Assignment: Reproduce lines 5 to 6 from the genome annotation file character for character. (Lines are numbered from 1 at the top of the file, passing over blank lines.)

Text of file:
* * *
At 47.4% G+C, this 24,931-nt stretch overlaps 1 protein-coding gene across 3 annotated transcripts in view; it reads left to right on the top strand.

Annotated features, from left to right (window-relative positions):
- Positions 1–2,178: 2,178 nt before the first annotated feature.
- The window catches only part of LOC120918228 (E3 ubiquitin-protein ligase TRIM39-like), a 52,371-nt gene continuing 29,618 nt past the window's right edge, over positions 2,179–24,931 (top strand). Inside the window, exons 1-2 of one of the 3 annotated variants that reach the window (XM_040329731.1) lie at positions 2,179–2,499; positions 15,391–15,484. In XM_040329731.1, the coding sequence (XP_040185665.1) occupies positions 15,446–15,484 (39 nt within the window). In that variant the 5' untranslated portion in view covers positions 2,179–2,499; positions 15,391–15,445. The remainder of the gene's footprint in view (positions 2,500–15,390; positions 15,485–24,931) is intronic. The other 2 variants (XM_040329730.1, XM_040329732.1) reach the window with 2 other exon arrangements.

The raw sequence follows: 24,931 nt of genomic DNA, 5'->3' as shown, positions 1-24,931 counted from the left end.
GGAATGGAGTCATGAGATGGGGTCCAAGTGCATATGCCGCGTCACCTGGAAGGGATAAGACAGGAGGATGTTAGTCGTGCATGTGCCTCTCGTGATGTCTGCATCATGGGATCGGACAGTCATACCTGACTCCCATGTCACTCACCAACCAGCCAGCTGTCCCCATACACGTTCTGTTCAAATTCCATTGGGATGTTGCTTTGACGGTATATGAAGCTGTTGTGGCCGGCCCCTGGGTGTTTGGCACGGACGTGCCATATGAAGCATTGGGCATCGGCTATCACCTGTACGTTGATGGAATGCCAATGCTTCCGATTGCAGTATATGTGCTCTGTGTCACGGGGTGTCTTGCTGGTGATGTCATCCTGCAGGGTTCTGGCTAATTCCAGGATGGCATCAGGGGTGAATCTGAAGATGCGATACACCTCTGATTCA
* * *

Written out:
The raw sequence follows: 24,931 nt of genomic DNA, 5'->3' as shown, positions 1-24,931 counted from the left end.
GGAATGGAGTCATGAGATGGGGTCCAAGTGCATATGCCGCGTCACCTGGAAGGGATAAGACAGGAGGATGTTAGTCGTGCATGTGCCTCTCGTGATGTCTGCATCATGGGATCGGACAGTCATACCTGACTCCCATGTCACTCACCAACCAGCCAGCTGTCCCCATACACGTTCTGTTCAAATTCCATTGGGATGTTGCTTTGACGGTATATGAAGCTGTTGTGGCCGGCCCCTGGGTGTTTGGCACGGACGTGCCATATGAAGCATTGGGCATCGGCTATCACCTGTACGTTGATGGAATGCCAATGCTTCCGATTGCAGTATATGTGCTCTGTGTCACGGGGTGTCTTGCTGGTGATGTCATCCTGCAGGGTTCTGGCTAATTCCAGGATGGCATCAGGGGTGAATCTGAAGATGCGATACACCTCTGATTCA